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Lions Roar : November 2017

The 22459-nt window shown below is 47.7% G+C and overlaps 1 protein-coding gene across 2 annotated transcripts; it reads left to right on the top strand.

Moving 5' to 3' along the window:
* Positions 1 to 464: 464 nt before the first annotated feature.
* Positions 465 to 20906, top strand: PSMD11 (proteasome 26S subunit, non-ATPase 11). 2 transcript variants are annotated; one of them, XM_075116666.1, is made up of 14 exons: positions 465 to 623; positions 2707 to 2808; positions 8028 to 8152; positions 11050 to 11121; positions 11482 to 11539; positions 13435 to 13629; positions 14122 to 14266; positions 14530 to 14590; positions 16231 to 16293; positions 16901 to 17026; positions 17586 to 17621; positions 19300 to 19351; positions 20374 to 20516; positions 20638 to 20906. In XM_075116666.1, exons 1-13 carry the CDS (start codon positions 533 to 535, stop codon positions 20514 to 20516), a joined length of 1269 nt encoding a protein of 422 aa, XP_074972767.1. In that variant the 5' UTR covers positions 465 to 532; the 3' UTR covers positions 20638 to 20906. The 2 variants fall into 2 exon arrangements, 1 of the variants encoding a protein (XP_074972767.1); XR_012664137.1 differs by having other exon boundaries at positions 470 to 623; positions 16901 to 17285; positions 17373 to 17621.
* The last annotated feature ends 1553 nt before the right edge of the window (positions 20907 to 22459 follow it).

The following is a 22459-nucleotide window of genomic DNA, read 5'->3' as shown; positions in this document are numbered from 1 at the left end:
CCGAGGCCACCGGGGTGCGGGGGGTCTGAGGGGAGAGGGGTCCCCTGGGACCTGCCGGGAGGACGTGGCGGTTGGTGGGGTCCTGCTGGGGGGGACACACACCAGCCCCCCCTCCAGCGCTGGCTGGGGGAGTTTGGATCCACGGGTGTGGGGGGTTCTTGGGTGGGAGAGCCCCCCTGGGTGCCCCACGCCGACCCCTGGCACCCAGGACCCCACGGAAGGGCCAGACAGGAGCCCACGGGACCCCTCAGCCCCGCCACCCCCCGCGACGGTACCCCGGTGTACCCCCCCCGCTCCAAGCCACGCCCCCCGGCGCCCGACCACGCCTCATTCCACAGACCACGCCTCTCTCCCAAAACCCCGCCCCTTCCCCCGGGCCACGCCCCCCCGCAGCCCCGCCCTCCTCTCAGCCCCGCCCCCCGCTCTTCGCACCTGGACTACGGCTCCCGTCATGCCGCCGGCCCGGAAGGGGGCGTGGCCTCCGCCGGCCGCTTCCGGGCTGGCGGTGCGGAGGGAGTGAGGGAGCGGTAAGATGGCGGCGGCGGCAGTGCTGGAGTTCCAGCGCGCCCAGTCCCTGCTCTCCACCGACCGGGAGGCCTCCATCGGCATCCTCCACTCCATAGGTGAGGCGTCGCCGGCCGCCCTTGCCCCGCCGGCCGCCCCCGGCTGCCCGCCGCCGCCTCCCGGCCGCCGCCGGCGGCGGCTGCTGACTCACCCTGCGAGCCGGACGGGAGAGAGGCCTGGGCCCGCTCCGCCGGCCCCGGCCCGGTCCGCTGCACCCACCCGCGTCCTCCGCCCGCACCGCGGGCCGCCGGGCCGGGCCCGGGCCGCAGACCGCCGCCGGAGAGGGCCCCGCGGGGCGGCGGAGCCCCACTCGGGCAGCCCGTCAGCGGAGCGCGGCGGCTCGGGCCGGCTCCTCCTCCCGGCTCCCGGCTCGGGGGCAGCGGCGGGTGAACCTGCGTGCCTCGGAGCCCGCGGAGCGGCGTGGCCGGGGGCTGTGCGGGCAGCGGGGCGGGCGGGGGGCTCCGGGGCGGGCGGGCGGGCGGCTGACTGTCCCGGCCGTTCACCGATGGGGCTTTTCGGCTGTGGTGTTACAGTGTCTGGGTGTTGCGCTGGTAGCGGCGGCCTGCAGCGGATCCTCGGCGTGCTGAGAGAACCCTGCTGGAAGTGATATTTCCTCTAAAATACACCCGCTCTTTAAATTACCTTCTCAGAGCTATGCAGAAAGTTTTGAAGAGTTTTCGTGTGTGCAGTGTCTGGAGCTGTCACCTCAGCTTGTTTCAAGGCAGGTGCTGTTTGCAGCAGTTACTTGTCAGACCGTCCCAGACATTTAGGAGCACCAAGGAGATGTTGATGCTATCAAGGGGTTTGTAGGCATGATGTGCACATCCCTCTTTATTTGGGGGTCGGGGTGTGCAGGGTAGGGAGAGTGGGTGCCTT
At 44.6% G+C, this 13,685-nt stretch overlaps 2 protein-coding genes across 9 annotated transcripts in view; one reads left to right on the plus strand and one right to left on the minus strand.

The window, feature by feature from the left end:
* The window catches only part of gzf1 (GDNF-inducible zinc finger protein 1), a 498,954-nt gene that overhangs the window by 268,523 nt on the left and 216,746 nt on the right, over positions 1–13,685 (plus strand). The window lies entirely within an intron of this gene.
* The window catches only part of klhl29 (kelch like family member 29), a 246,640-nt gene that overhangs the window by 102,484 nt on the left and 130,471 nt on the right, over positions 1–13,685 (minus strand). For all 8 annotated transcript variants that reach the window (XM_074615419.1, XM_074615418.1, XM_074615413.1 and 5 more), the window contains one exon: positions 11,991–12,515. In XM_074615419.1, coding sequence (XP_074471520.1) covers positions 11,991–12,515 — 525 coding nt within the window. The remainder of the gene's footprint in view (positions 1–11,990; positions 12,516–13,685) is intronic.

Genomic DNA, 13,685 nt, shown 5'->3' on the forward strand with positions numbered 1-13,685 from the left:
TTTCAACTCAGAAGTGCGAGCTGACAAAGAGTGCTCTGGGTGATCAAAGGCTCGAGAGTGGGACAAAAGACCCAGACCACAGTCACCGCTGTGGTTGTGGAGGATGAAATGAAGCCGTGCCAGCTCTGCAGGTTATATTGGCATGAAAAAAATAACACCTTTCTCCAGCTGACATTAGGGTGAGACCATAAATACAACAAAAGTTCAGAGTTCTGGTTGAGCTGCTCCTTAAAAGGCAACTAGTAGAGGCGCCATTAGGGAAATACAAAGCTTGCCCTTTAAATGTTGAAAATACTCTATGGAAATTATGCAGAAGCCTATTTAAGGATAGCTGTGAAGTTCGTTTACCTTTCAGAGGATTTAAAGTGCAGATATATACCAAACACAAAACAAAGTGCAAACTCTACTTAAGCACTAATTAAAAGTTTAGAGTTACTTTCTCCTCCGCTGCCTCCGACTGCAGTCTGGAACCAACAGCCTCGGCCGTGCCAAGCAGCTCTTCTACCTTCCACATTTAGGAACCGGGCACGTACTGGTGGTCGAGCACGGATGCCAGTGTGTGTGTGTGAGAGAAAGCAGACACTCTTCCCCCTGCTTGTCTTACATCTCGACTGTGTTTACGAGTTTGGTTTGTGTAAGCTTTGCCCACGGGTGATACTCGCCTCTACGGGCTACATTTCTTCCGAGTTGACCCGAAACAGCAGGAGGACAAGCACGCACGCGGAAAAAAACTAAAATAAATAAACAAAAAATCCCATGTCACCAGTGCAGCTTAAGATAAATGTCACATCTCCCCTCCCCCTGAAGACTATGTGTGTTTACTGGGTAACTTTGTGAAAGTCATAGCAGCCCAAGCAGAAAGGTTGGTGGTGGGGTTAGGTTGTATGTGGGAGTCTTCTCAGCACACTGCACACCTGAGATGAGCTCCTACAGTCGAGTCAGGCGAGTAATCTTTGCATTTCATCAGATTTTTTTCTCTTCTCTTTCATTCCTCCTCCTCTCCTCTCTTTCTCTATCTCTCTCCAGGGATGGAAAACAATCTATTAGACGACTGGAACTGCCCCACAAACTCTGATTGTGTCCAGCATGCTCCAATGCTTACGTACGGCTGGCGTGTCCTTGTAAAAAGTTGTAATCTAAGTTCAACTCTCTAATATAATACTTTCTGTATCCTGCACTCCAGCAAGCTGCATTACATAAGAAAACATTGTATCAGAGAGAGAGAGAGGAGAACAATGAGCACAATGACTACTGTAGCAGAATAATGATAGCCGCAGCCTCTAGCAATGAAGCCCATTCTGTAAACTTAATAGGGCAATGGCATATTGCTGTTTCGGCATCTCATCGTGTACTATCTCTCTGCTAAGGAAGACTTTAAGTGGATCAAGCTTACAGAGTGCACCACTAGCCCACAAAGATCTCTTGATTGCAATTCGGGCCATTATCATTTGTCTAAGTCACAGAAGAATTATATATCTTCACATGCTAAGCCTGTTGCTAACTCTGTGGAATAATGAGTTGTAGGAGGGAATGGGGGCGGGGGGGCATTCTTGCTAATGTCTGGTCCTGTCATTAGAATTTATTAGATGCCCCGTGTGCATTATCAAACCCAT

Trust is critical here. A genuine teacher is trustworthy and puts the needs of the student first. The sign of a teacher who has this quality is that students feel safe and protected in their care. They know that no matter what is going on in their life, their teacher will always be there to guide and support them. The fourth and final quality is the one that relates the most directly to ethics. A genuine teacher should uphold their vows and precepts. In the Tibetan tradition, that means they maintain what- ever monastic or lay vows they have taken, adhere to the bodhisattva vows of the Mahayana, and keep the samaya vows of the Vajrayana. This is no small feat, but it is very important. There are lots of details included in this one, and as students we may not know exactly what vows a person holds. But we can ask around and check to see if there are any questions about a teacher’s behavior or conduct. That is a good place to start. In this day and age, it is not easy to find a perfect teacher. The time of the Buddha, when people seemed to get enlightened just by showing up, is long gone. We may not find a teacher who per- fectly embodies all four of these qualities, but they should have all of them to some degree. If a teacher is completely lacking one or more of these qualities, it is probably best to move on. Leaving a Teacher These four qualities are a good general guideline to follow when looking for a teacher. But even when we do our best to research a teacher first, often we only really get to know the teacher after becoming their student. In the modern world, most of us do not have a monastery or Buddhist expert down the street. We do not necessarily know all the details about a teacher, or even have someone we can ask. So what do we do when we discover that a teacher is not quite what we hoped? Many students of Tibetan Buddhism mistakenly think that they cannot, or should not, leave a teacher once they’ve made a commitment to them. This is not the case. The whole point of the teacher–student relationship is that it should benefit the student. It is not for the teacher’s gain or profit. If you have tried your best and have found that it is not a good fit, you can look for another teacher. This is not a problem or personal fail- ing. It is good judgment. The best way to leave is to do so without bad-mouthing the teacher or creating difficulties for those who may be benefiting from the teacher and the community. Leave on good terms, or at the very least, do not leave on bad terms. Simply move on with humility and do not feel bad about the fact that it did not work out. The one caveat I would add here is that it is important to be honest with yourself. Leaving a teacher or community that does not seem to be a good fit is understandable, but if you find every teacher unworthy of your time, then you may want to look deeper into your own patterns to see what is going on. It may be difficult to make any progress on the path if you are looking for perfection. Serious Ethical Violations However, it is another matter altogether when a teacher is com- mitting serious ethical violations. Leaving a teacher on good terms makes sense when the issue is just a matter of fit between teacher and student. When the issue is people being hurt or laws being broken, the situation is different. In that case, the violation of ethical norms needs to be addressed. If physical or sexual abuse has occurred, or there is financial impropriety or other breaches of ethics, it is in the best interest of the students, the community, and ultimately the teacher, to address the issues. Above all, if someone is being harmed, the safety of the victim comes first. This is not a Buddhist principle. This is a basic human value and should never be violated. The appropriate response depends on the situation. In some cases, if a teacher has acted inappropriately or harmfully but acknowledges the wrongdoing and commits to avoiding it in the future, then dealing with the matter internally may be adequate. But if there is a long-standing pattern of ethical violations, or if the abuse is extreme, or if the teacher is unwilling to take respon- sibility, it is appropriate to bring the behavior out into the open. In these circumstances, it is not a breach of samaya to bring painful information to light. Naming destructive behaviors is a necessary step to protect those who are being harmed or who are in danger of being harmed in the future, and to safeguard the health of the community. Crazy Wisdom The Vajrayana tradition has a history of eccentric yogis and yoginis and teachers who used extreme methods to guide their students. The story of Marpa asking Milarepa to build and then dismantle a series of stone towers is perhaps the most famous example of this. This tradition of “crazy wisdom” can be authentic, but unfortunately it is often invoked as a rationaliza- tion for unethical behavior that has nothing to do with wisdom or compassion. The most important thing to know about these unusual teaching styles is that they are meant to benefit the student. If they are not rooted in compassion and wisdom, they are not genuine. Actions that are rooted in compassion and wisdom— even when they appear odd, eccentric, or even wrathful—do The purpose of viewing the teacher as a buddha is so we can see these same awakened qualities in ourselves, in others, and in the world around us. ➢ page 80 LION’S ROAR | NOVEMBER 2017 39